Further, the appellant argued the exclusion was void because it narrowed coverage he purchased, but “that…[is] the very point of a coverage exclusion.”[xix] In a 1997 case, the court held “a policy term is not void as against public policy simply because it narrows the circumstances under which coverage applies.”[xx] However, because the appellant had already conceded the exclusion was unambiguous, the court said, “it must be enforced as written.”[xxi] Furthermore, workers’ compensation insurance is the primary form of coverage for injuries that occur at work and, in most cases, it is the exclusive remedy.[xxii]

Finally, while the appellant asserted his belief that the claim he submitted to CCIE “would not have been ‘authorized by his workers’ compensation insurer,’” the court quickly dispensed with that argument.[xxiii] While the court did not opine on the accuracy of this contention, it held even if his contention was correct, it did not “see how that could render an otherwise clear and enforceable policy exclusion void” based on the facts at hand.[xxiv] Based on this litany of reasons, the court affirmed the lower court’s dismissal of the appellant’s claim.


Denial of Appellee’s Attorney’s Fees

Based on the dismissal of appellant’s case, CCIE endeavored to recover its attorney’s fees and costs under two separate statutes, C.R.S. §§ 13-17-201 and 10-3-1116(5).[xxv] Under § 13-17-201, “a defendant is entitled to reasonable attorney fees when a district court dismisses a tort action under C.R.C.P. 12(b).”[xxvi]  Here, the district court determined the “essence of the action” was not in tort because only one of appellant’s four claims was a tort claim, and the rest of the action was primarily based in contract.[xxvii] The Court of Appeals agreed and affirmed CCIE was not entitled to attorney fees under this statute.[xxviii]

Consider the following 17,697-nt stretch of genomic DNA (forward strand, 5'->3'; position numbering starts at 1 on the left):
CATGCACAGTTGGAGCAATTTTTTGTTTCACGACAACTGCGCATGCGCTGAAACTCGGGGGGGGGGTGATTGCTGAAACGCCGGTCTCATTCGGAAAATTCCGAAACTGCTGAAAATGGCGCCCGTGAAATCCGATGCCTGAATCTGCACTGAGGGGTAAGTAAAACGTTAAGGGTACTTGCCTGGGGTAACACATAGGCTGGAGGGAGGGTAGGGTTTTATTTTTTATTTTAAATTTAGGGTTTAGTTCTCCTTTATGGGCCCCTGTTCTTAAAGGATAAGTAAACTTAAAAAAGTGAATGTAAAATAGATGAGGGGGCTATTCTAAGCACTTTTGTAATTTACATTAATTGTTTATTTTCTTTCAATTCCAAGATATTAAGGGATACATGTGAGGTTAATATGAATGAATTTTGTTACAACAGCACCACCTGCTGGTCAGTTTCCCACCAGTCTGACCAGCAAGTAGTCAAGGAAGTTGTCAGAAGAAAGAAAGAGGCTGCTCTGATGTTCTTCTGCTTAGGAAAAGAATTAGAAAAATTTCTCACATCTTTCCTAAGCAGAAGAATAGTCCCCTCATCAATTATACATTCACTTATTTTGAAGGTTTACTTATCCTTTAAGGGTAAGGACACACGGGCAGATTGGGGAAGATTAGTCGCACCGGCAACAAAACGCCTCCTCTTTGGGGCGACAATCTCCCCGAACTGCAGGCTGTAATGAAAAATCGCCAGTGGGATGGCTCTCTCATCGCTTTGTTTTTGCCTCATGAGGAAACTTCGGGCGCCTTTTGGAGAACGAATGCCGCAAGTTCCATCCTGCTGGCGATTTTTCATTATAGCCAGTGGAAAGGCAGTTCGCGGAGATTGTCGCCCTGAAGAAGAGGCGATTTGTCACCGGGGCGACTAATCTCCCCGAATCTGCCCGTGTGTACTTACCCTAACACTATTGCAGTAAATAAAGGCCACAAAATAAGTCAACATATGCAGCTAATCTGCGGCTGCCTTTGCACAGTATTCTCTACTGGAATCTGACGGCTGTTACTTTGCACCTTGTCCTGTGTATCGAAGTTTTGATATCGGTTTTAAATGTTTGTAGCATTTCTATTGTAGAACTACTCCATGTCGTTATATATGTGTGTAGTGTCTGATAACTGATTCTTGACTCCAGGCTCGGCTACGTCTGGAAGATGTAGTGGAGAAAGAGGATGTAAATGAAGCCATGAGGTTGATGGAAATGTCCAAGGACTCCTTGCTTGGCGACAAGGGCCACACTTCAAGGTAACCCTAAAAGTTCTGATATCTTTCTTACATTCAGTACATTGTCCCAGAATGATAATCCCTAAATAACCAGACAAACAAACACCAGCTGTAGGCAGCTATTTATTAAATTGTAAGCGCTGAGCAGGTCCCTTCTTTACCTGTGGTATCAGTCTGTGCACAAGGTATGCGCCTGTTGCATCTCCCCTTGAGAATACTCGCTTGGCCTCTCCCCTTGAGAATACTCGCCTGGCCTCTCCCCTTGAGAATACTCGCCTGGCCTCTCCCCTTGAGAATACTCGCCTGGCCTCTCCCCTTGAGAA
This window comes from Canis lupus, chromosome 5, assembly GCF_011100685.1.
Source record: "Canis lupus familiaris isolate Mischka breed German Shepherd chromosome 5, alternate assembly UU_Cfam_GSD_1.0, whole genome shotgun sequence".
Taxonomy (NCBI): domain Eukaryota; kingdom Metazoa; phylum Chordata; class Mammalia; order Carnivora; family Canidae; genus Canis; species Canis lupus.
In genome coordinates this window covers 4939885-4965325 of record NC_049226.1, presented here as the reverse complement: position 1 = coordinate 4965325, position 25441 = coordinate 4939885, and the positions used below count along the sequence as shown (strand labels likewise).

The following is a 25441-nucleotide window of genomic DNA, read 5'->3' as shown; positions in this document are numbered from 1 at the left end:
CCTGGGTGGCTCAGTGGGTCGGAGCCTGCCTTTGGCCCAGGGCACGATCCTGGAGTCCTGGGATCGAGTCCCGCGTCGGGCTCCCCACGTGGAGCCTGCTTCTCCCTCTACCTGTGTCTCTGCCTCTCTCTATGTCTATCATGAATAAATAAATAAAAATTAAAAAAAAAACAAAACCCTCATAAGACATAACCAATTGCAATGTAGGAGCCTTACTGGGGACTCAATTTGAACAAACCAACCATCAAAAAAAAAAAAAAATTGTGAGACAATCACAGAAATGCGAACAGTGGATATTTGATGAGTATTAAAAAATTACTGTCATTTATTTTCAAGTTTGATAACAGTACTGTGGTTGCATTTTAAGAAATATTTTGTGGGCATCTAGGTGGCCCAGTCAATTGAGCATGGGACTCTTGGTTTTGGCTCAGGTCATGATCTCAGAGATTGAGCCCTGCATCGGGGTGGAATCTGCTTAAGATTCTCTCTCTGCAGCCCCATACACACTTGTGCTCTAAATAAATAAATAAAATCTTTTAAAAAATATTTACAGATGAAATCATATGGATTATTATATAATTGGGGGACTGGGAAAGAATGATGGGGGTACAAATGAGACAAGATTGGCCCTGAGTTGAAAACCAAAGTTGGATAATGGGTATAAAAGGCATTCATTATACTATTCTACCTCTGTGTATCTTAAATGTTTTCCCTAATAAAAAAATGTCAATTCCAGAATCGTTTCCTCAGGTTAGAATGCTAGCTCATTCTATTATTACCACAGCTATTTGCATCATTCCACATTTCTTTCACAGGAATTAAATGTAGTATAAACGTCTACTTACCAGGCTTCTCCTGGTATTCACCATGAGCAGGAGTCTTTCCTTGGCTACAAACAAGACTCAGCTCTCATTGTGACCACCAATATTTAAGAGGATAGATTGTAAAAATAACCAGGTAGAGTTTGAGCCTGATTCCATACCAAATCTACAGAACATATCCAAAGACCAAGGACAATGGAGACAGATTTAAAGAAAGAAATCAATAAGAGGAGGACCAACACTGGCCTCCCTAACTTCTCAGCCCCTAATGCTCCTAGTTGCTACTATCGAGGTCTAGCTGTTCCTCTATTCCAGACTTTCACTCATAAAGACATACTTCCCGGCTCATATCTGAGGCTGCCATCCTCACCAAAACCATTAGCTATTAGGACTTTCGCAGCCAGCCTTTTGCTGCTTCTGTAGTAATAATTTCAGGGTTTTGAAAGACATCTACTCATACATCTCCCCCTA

Under 10-3-1116(5), a defendant can recover its attorneys’ fees if the action was frivolous. However, to qualify as “frivolous,” a party must be “unable to present a rational argument supporting [the action].”[xxix] However, “[m]eritorious actions that prove unsuccessful and good faith attempts to extend, modify, or reverse existing law are not frivolous.”[xxx] Thus, awards of attorneys’ fees are improper where “a plaintiff makes a good faith presentation of an arguably meritorious legal theory upon which no determinative authority in Colorado exists.”[xxxi]

The Court of Appeals affirmed the district court’s denial of attorneys’ fees was proper because the appellant “presented rational, good faith arguments to support his position,” and thus, it was “unpersuaded that the statutory bad faith claim was frivolous.”[xxxii]



Standing alone, the fact that an insurance policy narrows coverage an insured would otherwise be entitled to does not necessarily violate public policy considerations. However, insurers should be careful to word any exclusions clearly and unambiguously, leaving no room for interpretation. In negotiating any workers’ compensation settlement, workers should check any individual policy they plan to recover from and identify any applicable exclusions before finalizing any settlement. Finally, insurers should not hesitate to defend legitimate, explicit policy exclusions in court, but attorneys’ fees may not be recoverable where the claim is based in sound reasoning.




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[i] 2022 COA 138.

[ii] Id. at ¶ 1.

[iii] Id. at ¶ 4.

[iv] Id. at ¶ 3.

[v] Id. at ¶ 4.

[vi] Id.

[vii] Id. at ¶ 5.

[viii] Id. at ¶ 6.

[ix] Id.

[x] Id. at ¶ 7.

[xi] Id. at ¶ 8-9.

[xii] Id. at ¶ 10.

[xiii] Id. at ¶ 11 (quoting Bailey v. Lincoln Gen. Ins. Co., 255 P.3d 1039, 1045 (Colo. 2011)).

[xiv] Id. at ¶ 12 (quoting Bailey, 255 P.3d at 1045).

[xv] Id. at ¶ 13-14.

[xvi] Id. at ¶ 15 (quoting Bailey, 255 P.3d at 1045).

[xvii] Id. at ¶ 16.

[xviii] Id. at ¶ 17.

[xix] Id. at ¶ 18.

[xx] Farmers Ins. Exch. V. Chacon, 939 P.2d 517, 520 (Colo. App. 1997).

[xxi] 2022 COA 138, ¶ 18.

[xxii] Id. at ¶ 20.

[xxiii] Id. at ¶ 21.

[xxiv] Id.

[xxv] Id. at ¶ 23.

[xxvi] Id. at ¶ 24 (citing Mohammadi v. Kinslow, 2022 COA 103, ¶ 30).

[xxvii] Id. at ¶ 25-27.

[xxviii] Id. at ¶ 29.

[xxix] Id. at ¶ 30.

[xxx] Id. at ¶ 31 (quoting In re Parental Responsibilities Concerning D.P.G., 2020 COA 115, ¶ 24).

[xxxi] Id.

[xxxii] Id. at ¶ 32.